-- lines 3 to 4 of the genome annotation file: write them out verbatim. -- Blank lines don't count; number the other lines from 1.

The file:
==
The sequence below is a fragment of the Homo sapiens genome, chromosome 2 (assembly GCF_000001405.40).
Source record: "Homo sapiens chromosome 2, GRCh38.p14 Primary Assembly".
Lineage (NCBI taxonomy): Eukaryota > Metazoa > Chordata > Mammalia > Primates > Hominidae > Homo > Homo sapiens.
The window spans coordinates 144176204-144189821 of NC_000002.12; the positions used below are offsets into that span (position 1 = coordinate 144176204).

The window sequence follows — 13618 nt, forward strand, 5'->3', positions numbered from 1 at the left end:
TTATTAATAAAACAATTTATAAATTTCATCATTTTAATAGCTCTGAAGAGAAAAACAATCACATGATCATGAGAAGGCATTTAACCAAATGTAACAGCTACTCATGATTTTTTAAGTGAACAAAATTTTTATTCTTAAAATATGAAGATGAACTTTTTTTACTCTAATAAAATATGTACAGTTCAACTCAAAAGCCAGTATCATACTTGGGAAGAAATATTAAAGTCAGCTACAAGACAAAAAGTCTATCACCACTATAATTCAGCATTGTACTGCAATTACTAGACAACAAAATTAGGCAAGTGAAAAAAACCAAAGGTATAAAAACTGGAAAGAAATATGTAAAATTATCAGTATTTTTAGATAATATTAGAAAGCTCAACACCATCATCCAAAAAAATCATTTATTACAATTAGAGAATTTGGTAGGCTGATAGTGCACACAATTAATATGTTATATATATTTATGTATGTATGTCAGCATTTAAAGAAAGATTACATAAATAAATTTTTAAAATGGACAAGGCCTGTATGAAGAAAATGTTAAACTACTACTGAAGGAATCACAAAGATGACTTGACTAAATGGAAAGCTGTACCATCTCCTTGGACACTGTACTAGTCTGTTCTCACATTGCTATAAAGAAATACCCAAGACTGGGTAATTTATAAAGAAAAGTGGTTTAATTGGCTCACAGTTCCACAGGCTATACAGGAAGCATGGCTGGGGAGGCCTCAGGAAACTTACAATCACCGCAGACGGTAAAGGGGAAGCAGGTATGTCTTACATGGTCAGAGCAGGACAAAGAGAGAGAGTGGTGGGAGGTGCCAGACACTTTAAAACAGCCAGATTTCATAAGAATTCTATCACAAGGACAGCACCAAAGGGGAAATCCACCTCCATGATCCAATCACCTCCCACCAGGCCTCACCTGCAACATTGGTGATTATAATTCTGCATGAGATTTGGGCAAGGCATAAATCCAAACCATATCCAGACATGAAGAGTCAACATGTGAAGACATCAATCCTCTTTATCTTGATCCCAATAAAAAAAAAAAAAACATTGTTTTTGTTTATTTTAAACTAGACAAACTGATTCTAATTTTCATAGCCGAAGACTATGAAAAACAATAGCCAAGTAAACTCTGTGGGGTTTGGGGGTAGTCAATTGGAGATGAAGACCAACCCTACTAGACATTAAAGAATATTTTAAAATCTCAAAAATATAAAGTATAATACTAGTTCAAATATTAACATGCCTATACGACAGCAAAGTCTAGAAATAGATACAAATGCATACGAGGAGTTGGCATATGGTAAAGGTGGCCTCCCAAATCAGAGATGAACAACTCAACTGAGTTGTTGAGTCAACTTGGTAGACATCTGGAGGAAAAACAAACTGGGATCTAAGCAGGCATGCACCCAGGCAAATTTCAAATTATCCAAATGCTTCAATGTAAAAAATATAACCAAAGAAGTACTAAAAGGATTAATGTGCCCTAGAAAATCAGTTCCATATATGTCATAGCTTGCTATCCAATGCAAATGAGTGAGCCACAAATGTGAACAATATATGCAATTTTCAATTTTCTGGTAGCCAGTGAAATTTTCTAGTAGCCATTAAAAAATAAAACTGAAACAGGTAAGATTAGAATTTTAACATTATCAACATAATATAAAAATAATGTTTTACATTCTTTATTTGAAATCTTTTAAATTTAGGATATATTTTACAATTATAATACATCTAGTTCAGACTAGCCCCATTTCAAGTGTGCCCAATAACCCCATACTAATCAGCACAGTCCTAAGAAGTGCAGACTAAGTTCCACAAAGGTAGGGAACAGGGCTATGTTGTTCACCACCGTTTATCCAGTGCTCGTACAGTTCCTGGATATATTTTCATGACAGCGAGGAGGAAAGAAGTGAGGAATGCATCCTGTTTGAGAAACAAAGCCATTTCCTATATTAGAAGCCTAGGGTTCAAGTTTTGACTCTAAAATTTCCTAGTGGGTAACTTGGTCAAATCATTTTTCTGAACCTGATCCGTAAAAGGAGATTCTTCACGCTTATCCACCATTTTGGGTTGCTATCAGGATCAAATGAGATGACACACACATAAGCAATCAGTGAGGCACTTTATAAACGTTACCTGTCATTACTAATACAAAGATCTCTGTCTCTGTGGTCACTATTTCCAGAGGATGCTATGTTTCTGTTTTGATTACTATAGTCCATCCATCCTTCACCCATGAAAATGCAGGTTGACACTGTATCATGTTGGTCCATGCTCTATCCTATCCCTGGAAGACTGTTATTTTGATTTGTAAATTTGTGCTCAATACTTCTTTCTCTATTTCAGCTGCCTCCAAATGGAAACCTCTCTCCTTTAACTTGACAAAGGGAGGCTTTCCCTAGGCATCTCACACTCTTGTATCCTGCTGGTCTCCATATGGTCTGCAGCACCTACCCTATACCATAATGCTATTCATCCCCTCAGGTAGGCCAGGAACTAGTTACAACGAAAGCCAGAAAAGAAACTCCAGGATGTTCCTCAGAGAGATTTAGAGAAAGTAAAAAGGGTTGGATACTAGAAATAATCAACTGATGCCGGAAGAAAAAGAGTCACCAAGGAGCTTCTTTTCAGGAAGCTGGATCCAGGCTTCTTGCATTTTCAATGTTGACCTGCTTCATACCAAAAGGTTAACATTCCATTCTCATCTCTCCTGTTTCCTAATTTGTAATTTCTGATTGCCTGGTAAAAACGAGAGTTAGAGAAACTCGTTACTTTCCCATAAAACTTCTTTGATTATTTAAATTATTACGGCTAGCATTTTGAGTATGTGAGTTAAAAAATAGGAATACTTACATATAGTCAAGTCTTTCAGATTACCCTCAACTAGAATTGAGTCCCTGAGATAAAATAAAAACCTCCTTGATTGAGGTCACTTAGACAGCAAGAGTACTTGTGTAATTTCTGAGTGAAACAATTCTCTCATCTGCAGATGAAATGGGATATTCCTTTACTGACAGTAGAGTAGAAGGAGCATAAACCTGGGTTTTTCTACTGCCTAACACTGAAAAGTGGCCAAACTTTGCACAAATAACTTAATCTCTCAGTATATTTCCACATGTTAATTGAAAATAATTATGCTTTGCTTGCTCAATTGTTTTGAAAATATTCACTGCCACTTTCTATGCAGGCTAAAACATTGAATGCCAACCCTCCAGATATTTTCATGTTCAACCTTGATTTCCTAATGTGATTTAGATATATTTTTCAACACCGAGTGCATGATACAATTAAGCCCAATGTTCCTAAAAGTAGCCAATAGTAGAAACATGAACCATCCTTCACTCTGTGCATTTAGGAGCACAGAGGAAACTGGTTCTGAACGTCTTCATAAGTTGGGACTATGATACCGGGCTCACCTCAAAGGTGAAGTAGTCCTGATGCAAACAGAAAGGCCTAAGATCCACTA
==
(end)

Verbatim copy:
Lineage (NCBI taxonomy): Eukaryota > Metazoa > Chordata > Mammalia > Primates > Hominidae > Homo > Homo sapiens.
The window spans coordinates 144176204-144189821 of NC_000002.12; the positions used below are offsets into that span (position 1 = coordinate 144176204).